While in Spokane, Lake began another Apostolic Church but he would not stay there indefinitely. In 1920, he moved to Portland, Oregon, where he started another church. Lake did a lot of traveling ministry and, eventually, established forty churches in the United States and Canada. 29 In 1931, he returned to Spokane.

On Labor Day of 1935, the Lakes returned home from a Sunday School picnic and Lake was exhausted. He lay down and, later that night, Florence found that he had suffered a stroke. For two weeks, he lay in a debilitated condition and, on Sept. 16, 1935, at the age of sixty-five, John Lake died. 30

Lake’s spiritual journey began at age sixteen in a Salvation Army meeting. His faith carried him from America to Africa, and again, back to America. In every place, lives were changed as he shared the gospel and power of Christ with desperate souls. His legacy included a large movement of churches on at least two continents. Some lives make it easy to believe in God. One of Lake’s converts said this about him:

Dr. Lake came to Spokane. He found us in sin. He found us in sickness. He found us in poverty of spirit. He found us in despair, but he revealed to us such a Christ as we had never dreamed of knowing this side of heaven.31

In 1904 Lake moved to Chicago to work with Dowie. Seeing the power of God, Lake began to cry out for more of the Holy Spirit. He spent nine months seeking a fuller level of the presence of God. Lake went, with another man to pray for a sick woman. God's presence fell on and over him like he'd never known before. The next six months were marked by conviction, repentance, and heart cleansing. The gifts of the Spirit became magnified, and the discernment and healing giftings increased dramatically. Lake was receiving training under John Alexander Dowie, but did not always agree with his way of doing things. At one point, Dowie listed his accomplishments and told him "If you ever develop constructive qualities, equal to your critical capacity, you will be a greater man than I am." John Lake knew that he would have to start his own work. He felt called to Africa and went there in 1908, after a short-term pastoring stint in Indianapolis. Over a five year period in South Africa Lake saw 1,000,000 converts, planted hundreds of churches, and raised up over 1000 local ministers. The work was strenuous, however, and his wife died in December 1908. He committed to keep his family together. In 1913 Lake returned to the United States, with his seven children.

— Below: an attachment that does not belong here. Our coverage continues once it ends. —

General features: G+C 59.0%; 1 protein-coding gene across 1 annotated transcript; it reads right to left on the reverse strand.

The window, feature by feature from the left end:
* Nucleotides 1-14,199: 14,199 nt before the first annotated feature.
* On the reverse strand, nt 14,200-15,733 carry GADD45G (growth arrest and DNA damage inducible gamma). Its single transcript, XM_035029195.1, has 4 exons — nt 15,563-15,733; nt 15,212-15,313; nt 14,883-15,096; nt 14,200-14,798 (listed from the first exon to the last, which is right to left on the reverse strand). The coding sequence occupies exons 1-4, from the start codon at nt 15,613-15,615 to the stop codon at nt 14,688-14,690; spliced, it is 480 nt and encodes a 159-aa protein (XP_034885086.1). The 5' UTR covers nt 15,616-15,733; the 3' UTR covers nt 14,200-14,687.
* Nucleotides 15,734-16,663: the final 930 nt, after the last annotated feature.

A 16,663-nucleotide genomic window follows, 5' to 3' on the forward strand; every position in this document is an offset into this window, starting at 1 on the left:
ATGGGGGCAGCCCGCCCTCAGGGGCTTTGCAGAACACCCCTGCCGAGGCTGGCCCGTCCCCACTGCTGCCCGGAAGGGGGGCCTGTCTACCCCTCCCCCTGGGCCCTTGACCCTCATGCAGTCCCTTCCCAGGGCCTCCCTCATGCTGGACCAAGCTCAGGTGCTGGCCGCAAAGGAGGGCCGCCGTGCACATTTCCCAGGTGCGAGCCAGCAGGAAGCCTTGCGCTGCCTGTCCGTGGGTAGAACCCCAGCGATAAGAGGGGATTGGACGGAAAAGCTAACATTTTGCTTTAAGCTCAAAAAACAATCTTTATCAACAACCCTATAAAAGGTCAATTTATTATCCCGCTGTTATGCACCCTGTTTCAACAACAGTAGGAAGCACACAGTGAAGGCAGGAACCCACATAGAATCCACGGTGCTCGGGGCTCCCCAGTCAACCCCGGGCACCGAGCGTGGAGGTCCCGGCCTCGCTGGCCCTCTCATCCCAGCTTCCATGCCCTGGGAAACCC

Once he returned to the United States, he remarried, and began a traveling ministry. One of the places he was asked to speak was Spokane, Washington. He was asked to start a healings room, and he agreed. Over an approximately five year period, over 100,000 healings were reported. Spokane was declared "the healthiest city in the United States". Although Lake's church was never large, thousands came from all over the country and the world to receive prayer. In 1920, he felt called to move to Portland, Oregon and start a healing room ministry there. Similar healings were reported during these years as well.

Lake considered starting a healing rooms ministry in towns up and down the west coast. His strength was beginning to wane, however, because he lived life at an incredible pace. He went to Houston, Texas to start a church, but was called away by a family crisis and never returned. He ministered in churches in California, then returned to pastor in Portland for a season, and finally settled back in Spokane for the remainder of his life. He died on September 15, 1935.